Schengen is a symbol of EU's best and worst

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Indy Politics

Since it came into force in 1995, the Schengen Convention has been a symbol of European integration, a measure which lets travellers pass through borders and airports without so much as a wave of their passports. But it is also the incarnation of one of the Eurosceptics' worst fears: the surrender of national border controls.

Free movement of people has been one of the ideals of European politicians for decades. The first experiment dates back to 1960 when Belgium, the Netherlands and Luxembourg had pioneered the axing of border controls under a cooperation agreement.

Now, five years after Schengen became a reality, it covers citizens of Belgium, France, the Netherlands, Germany, Luxembourg, Portugal, Austria, Italy and Spain. Could the United Kingdom one day sign up? In fact, the Government has embraced part of the Schengen package, which it is on the verge of joining. More than a year ago Jack Straw, the Home Secretary, announced that he wanted to opt into key provisions to help combat illegal immigration and international crime, while maintaining the UK's border controls.

A formal application last autumn has been followed by tortuous negotiations with Spain, which has a territorial claim to Gibraltar and is in a position to veto any deal. At last week's Lisbon summit, the Spanish premier, Jose Maria Aznar, said an agreement has been almost finalised, and officials expected formal resolution by Easter.

This is what one official describes as the "repressive part" of Schengen, the section which deals with police co-operation to tackle vehicle smuggling, illegal immigration and drug trafficking. This is now a big part of the Schengen push, and the EU has developed a European database which co-ordinates information, including the movements of asylum seekers. The so-called Eurodac system allows for the comparison of fingerprints of refugees seeking to settle in Europe.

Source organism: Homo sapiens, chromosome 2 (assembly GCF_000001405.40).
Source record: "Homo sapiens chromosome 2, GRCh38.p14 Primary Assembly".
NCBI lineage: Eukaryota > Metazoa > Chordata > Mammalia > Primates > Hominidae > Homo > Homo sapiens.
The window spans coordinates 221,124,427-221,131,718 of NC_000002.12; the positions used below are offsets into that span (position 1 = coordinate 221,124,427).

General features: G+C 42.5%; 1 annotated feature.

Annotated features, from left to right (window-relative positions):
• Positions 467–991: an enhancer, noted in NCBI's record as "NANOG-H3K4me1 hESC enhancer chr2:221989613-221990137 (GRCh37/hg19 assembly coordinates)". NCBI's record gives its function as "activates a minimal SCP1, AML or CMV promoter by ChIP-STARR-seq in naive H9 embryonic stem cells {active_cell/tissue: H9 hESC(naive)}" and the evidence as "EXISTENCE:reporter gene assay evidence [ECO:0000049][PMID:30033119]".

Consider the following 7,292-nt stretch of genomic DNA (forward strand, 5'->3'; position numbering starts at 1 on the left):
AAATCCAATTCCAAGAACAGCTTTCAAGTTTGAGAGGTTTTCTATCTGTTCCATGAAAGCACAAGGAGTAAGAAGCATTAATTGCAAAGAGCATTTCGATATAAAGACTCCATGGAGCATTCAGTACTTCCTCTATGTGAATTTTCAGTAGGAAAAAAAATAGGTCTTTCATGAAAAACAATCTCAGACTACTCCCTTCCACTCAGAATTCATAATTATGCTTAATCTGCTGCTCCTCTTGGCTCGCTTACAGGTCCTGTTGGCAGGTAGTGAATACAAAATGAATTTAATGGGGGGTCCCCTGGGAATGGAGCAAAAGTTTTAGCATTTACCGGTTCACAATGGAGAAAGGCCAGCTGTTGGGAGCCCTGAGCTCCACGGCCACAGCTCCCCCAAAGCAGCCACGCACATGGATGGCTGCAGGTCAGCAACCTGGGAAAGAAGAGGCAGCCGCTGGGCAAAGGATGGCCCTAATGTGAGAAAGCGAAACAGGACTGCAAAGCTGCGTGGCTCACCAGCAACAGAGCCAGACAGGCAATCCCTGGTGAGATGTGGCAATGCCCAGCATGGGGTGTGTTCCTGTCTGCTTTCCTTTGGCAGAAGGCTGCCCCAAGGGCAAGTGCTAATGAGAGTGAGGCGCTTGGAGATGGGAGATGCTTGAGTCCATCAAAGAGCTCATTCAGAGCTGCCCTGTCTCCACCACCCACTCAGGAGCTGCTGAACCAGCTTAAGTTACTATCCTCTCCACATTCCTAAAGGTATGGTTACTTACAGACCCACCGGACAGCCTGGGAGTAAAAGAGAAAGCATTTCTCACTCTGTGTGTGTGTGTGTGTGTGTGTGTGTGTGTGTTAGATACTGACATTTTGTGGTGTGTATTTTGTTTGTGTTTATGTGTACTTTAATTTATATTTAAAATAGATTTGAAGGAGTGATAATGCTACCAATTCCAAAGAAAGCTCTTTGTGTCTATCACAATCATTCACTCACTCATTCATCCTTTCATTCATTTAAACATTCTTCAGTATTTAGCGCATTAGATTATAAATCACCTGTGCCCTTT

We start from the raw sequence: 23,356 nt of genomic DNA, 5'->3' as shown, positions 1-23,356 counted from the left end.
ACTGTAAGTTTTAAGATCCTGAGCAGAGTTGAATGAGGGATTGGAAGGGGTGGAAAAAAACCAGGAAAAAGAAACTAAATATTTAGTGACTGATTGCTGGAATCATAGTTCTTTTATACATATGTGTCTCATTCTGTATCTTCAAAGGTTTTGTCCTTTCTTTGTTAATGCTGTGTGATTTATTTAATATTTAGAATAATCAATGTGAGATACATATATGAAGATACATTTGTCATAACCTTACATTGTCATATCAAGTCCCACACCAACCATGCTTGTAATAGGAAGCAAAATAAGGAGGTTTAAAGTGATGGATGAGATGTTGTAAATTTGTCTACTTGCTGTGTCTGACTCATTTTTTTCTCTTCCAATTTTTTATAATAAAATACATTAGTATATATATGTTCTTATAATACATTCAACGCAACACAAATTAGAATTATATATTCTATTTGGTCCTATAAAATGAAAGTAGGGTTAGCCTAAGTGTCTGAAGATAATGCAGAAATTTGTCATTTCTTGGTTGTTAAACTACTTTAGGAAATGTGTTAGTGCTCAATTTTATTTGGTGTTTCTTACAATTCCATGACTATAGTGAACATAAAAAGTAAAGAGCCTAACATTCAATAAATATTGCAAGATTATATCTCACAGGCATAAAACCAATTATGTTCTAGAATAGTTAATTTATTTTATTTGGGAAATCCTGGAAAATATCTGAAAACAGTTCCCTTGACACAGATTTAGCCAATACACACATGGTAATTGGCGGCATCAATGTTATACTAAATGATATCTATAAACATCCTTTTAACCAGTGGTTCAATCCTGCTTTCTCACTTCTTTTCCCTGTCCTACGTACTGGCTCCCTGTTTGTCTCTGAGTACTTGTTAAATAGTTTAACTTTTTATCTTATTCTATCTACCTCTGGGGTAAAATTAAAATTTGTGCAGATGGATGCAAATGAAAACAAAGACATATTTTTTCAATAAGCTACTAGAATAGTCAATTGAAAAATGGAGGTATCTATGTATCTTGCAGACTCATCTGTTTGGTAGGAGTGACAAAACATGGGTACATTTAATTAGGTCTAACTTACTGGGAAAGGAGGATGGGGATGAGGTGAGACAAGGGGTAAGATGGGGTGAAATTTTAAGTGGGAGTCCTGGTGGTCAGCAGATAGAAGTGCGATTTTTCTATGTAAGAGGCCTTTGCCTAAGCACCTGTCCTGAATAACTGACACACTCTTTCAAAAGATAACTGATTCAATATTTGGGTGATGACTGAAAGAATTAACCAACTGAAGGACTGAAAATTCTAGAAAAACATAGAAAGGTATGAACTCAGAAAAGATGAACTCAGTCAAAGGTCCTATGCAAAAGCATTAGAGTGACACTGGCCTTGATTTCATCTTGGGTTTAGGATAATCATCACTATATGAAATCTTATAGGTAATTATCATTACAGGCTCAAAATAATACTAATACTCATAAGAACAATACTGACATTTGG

For the UK to go further and axe its border checks for other EU nationals would be a sizeable political gamble - but one which the European Commission expects the Government to take in the medium term.

Brussels argues that, in the post-Kosovo environment, asylum, organised crime and drug trafficking have become intermingled and operate on an international basis - something one country alone cannot combat. Officials believe that a Europe-wide strategy needs to be adopted to deal with the flow of economic migrants and their exploitation by gangs profiteering from human misery.

A stronger Schengen would, the Commission argues, help deter some bogus asylum-seekers because of the growing number of deals which allow repatriation of illegal immigrants to their countries of origins.

At present, a bogus asylum-seeker who enters the UK through another EU state has to be deported to that country, rather than to his or her place of origin. Deals now being negotiated on an EU-wide basis would allow them to be returned home.

But the symbolism of scrapping border controls in Britain is so great that few believe the UK could take the plunge in the run-up to the next general election. "I would be astonished if Britain did so", said one source yesterday.